Pre-Landfall 2 | Summary
Posting Date: August 25, 2017, 12:00:00 PM
Harvey has become more organized and intensified from a Category 1 hurricane to a Category 3. The storm is located in the Gulf of Mexico about 85 miles east-southeast of Corpus Christi, Texas, moving northwest at 10 mph over warm waters and facing light wind shear, both of which are conducive to additional strengthening before landfall. Harvey’s rain and winds have already begun affecting the Texas coast. Landfall is currently forecast for late tonight or early morning, Saturday, near Corpus Christi.
If the forecasts hold, Harvey would be the first major hurricane to strike the U.S. since Wilma struck Florida in October 2005, breaking the major hurricane drought. Harvey would also be the first hurricane to strike Texas since 2008 when Ike caused significant coastal damage in Louisiana and Texas. There is uncertainty about Harvey’s intensity at landfall due to the effects of eyewall replacement. No matter what Harvey’s intensity is at landfall, however, the National Hurricane Center (NHC) is predicting that many coastal and inland areas in southern and southeastern Texas will experience catastrophic flooding caused by prolonged heavy rains and/or storm surge. Harvey is expected to slow and not anticipated to move far inland, while likely maintaining tropical storm status through Wednesday, August 30.
Corpus Christi, the eighth largest city in Texas, is about 460 square miles, about 300 of which is water, and is the county seat of Nueces County. The city’s metropolitan area, whose population is nearly half a million, includes Aransas, Kleberg, and San Patricio counties. The Port of Corpus Christi is the fifth-largest port in the United States.
Forecast Track and Intensity
Considerable uncertainty remains about the storm’s track and speed post landfall. The storm is bracketed by two high pressure systems on either side, and their relative strength will influence landfall location. If landfall occurs northeast of Corpus Christi but still far to the southwest of Galveston in a sparsely populated area, Harvey’s impacts will be significantly lessened; but if Corpus Christi is in or near the right eyewall, where the strongest winds would be directed onshore, the wind and surge impacts could be much more serious. As Harvey moves onto the continental shelf from the deeper part of the Gulf, the storm will no longer be able to mix colder water to the surface from below, so there is an opportunity for Harvey to continue to strengthen until landfall. It is expected to slow or stall after landfall near or just inland of the Texas Coast during the next 36–48 hours, which could result in 15–25 inches of rain in the area through Wednesday, August 30, and as much as 35 inches in some locations. Four or five days after landfall, Harvey is expected to move slowly eastward. The NHC considers it too early to say whether Harvey will re-emerge over the northwestern Gulf of Mexico.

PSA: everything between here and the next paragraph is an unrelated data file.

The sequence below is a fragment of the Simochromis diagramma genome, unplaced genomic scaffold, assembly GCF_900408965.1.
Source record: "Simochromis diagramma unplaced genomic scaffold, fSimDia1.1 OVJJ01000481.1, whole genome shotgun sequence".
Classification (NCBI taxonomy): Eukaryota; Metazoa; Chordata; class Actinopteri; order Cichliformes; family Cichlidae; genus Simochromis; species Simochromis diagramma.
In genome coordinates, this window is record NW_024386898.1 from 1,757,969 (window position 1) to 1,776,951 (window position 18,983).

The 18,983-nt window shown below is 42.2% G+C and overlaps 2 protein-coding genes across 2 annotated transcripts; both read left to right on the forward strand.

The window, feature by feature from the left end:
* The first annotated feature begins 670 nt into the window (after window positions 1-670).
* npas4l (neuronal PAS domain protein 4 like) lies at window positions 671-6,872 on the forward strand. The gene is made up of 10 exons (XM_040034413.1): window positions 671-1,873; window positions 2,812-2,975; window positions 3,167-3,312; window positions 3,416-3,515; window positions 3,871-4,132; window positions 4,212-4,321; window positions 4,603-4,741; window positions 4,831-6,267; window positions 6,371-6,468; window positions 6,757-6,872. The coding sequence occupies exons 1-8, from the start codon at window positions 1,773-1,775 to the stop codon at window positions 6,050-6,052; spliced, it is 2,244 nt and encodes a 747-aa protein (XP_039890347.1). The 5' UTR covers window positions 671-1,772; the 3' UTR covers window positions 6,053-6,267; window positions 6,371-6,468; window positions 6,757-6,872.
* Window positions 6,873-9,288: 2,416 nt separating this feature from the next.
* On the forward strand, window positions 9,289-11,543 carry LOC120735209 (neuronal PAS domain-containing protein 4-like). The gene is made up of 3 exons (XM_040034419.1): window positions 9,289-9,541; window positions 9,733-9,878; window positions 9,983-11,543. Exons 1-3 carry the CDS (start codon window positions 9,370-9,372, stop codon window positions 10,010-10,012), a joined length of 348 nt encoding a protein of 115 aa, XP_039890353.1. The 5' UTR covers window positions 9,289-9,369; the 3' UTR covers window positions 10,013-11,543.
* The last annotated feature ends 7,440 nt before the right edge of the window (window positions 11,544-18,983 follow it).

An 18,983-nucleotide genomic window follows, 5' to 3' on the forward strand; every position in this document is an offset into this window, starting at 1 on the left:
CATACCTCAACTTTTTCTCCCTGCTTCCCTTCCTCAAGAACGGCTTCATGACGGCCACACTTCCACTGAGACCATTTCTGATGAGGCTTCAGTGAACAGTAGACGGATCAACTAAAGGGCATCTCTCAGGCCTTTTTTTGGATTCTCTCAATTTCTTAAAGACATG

Brock Long, the new chief of the Federal Emergency Management Agency (FEMA) has been quoted as saying, “Texas is about to have a significant disaster.” FEMA has positioned incident management teams, life-saving and life-sustaining commodities, and search-and-rescue teams in Texas. Other preparations include: the Governor of Texas Greg Abbott has declared a disaster for 30 Texas counties and has requested that 700 National Guard members be activated; a storm surge warning is in effect for much of the Texas coast; the ports of Corpus Christi and Galveston are closed; mandatory evacuations have been issued for many counties; Naval Air Station Corpus Christi is closed until further notice; the Port Aransas ferry has suspended operations; the campus of Texas A&M University-Corpus Christi has closed and evacuations are under way; a weeklong state of emergency has been declared for Three Rivers; North and South beaches of the Padre Island National Seashore are closed.
Offshore oil and gas operators in the Gulf of Mexico are evacuating platforms and rigs in the path of Hurricane Harvey. According to a news release issued today by the Federal Bureau of Safety and Environmental Enforcement (BSEE), personnel have been evacuated from 89 production platforms, or about 11% of the 737 manned platforms in the Gulf of Mexico. Personnel have been evacuated from four of the 10 non-dynamically positioned rigs in the Gulf of Mexico. One of the 21 dynamically positioned rigs has moved off location as of today. Approximately 21% of the current daily oil production and approximately 23% of the daily natural gas production in the Gulf of Mexico has been shut-in.